Email open rates are continuing to rise because of the artificial inflation caused by Apple’s Mail Privacy Protection (MPP). And these increases are “material numbers for senders and not something that can simply be ignored,” writes George Schlossnagle, engineer and evangelist at SparkPost, in a Friday blog post.
SparkPost has seen a consistent increase for unique email opens of “about 12% gross percentage points for most senders, with three quarters of customers seeing at least an 8% lift and one quarter seeing 15% or more,” Schlossnagle says.
This has thrown open-rate metrics off: As Schlossnagle puts it, “the open as a metric for measuring individual behavior or as a trigger in a workflow is now unsafe.”
But Schlossnagle adds that the open rate is still is relevant and useful “as an aggregate take on group behavior.”
Of course, the best way around inflated opens is to measure clicks and conversions. But not all programs are doing that — yet.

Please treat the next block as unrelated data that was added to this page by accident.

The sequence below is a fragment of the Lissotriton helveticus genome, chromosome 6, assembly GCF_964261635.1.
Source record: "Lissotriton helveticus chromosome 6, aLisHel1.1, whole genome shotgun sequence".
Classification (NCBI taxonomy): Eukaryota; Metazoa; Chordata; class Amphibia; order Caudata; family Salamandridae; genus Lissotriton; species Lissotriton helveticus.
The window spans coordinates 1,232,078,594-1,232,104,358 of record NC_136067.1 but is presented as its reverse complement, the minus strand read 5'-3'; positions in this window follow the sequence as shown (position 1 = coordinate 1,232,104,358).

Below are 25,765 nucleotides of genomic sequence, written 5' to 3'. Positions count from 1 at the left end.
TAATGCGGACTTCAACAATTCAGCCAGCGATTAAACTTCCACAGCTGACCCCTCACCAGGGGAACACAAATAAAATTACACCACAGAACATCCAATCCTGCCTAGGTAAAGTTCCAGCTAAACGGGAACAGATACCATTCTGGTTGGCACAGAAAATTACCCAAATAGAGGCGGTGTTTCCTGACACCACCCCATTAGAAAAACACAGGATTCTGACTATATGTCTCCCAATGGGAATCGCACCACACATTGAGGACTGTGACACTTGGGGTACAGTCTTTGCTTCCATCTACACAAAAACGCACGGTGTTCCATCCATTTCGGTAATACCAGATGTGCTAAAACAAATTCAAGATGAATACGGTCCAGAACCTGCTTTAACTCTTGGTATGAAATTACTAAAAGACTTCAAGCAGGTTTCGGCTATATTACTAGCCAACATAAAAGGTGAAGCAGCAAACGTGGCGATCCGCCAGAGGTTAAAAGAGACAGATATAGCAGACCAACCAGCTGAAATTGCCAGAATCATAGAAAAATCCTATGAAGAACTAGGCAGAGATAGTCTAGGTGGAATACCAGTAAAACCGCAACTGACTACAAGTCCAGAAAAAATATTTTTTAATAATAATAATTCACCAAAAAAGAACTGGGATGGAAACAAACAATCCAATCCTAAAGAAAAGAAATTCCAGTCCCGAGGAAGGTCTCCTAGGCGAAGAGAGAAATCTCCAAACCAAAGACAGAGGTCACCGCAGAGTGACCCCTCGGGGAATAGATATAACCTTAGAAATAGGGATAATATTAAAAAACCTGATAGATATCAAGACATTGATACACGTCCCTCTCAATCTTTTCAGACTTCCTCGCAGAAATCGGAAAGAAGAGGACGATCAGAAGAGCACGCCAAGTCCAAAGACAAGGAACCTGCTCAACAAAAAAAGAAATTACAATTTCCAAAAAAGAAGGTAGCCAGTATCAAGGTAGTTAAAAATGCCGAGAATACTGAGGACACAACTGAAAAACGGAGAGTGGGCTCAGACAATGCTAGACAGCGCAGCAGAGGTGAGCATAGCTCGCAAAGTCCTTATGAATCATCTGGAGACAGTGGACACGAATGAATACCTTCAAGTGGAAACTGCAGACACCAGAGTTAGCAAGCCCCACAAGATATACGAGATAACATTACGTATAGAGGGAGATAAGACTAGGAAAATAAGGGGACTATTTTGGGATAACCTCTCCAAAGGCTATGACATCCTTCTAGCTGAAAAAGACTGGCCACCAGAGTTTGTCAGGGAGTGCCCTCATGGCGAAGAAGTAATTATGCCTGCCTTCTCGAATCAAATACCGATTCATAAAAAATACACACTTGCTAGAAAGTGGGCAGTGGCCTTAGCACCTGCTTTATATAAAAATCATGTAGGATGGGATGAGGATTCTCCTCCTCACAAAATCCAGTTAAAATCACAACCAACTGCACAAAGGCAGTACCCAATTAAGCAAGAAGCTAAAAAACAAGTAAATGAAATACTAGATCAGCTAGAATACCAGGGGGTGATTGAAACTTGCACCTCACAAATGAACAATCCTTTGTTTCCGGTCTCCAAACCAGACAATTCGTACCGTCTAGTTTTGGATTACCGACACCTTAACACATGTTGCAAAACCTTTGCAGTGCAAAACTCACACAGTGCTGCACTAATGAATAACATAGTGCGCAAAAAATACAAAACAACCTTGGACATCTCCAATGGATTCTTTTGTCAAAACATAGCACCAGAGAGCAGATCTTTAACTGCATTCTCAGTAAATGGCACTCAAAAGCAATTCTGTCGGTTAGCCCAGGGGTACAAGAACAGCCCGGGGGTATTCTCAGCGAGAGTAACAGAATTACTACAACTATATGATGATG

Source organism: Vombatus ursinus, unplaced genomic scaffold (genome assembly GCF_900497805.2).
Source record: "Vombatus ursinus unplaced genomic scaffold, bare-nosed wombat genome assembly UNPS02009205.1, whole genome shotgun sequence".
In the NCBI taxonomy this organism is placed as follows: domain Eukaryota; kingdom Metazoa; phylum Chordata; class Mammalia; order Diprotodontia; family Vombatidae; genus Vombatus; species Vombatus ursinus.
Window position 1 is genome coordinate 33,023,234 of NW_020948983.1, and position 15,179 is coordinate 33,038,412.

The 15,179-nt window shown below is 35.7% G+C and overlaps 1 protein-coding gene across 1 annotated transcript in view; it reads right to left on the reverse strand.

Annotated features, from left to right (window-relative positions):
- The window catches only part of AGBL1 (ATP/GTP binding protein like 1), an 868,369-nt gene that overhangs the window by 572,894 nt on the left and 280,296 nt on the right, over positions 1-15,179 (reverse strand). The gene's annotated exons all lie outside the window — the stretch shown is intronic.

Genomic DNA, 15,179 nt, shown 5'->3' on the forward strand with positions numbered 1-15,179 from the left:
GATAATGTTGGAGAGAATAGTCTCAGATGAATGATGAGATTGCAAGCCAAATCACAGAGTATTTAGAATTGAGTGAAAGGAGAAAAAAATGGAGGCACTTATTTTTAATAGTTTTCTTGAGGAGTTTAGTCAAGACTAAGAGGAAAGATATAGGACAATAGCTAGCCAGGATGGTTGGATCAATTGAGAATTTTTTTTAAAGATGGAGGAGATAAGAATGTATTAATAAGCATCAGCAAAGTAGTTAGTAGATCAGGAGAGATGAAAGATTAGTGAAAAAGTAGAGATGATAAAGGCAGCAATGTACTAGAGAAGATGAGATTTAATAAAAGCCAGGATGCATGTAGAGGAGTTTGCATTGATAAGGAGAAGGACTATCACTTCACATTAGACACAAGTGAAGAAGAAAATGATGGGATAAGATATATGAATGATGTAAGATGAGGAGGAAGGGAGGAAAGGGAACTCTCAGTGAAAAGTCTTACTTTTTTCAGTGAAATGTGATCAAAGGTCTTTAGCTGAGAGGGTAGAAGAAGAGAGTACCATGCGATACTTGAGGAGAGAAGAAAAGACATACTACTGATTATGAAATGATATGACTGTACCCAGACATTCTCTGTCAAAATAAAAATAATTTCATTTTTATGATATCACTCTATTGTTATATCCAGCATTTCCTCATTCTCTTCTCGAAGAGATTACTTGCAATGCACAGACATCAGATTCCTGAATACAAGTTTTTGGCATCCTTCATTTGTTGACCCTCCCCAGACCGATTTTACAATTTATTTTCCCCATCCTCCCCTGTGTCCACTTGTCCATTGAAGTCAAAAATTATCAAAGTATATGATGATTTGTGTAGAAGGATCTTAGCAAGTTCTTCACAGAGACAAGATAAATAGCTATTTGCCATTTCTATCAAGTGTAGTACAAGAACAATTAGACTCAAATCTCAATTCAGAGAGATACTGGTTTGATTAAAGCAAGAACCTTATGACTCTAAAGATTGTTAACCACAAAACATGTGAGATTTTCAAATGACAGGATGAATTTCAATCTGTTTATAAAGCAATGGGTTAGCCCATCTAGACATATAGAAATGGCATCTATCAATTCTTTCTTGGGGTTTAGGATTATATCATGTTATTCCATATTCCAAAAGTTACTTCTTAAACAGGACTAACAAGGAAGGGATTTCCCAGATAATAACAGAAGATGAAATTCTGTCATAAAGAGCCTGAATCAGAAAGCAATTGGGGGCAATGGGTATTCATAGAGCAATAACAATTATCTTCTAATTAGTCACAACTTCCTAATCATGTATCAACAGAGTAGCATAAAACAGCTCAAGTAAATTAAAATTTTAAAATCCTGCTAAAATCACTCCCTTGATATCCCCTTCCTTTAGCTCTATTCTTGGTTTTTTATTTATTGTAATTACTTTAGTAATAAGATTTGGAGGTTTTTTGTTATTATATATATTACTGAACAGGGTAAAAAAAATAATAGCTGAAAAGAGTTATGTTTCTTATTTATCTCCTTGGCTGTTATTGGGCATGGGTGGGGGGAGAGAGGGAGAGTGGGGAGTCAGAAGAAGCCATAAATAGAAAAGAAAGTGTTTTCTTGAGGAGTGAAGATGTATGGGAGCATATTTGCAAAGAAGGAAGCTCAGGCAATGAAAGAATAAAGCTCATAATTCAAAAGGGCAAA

One technique is to “remove all MPP opens from the data you’re measuring,” Schlossnagle contends. “Discard MPP opens from the numerator and remove deliveries that resulted in MPP opens from the denominator.”
How is that stacking up?
Based on our own eyeballing of the data, the average open seems to be slightly lower than 20% — an improvement over the end of December 2021, but a little lower than last October.
“We do see a slight decline here over the measurement period (likely due to excluding so many active mobile users), but overall it is much more consistent and thus makes it a better metric to use as an indicator of positive or negative change.
Schlossnagle adds: “As MPP adoption has leveled off, we see just over a quarter of opens overall coming from MPP on average, and for three quarters of senders it’s less than 50%.”
These numbers show why individual opens are no longer trustworthy. But they also prove that “a majority of your open data is still as useful as it was before — more than enough to use for the purpose of aggregate stats.”
Schlossnagle says the death of opens is being exaggerated, but adds that "if we have additional large providers (specifically Gmail or VMG) move to pervasive pre-fetching, that should cause a reevaluation of things.”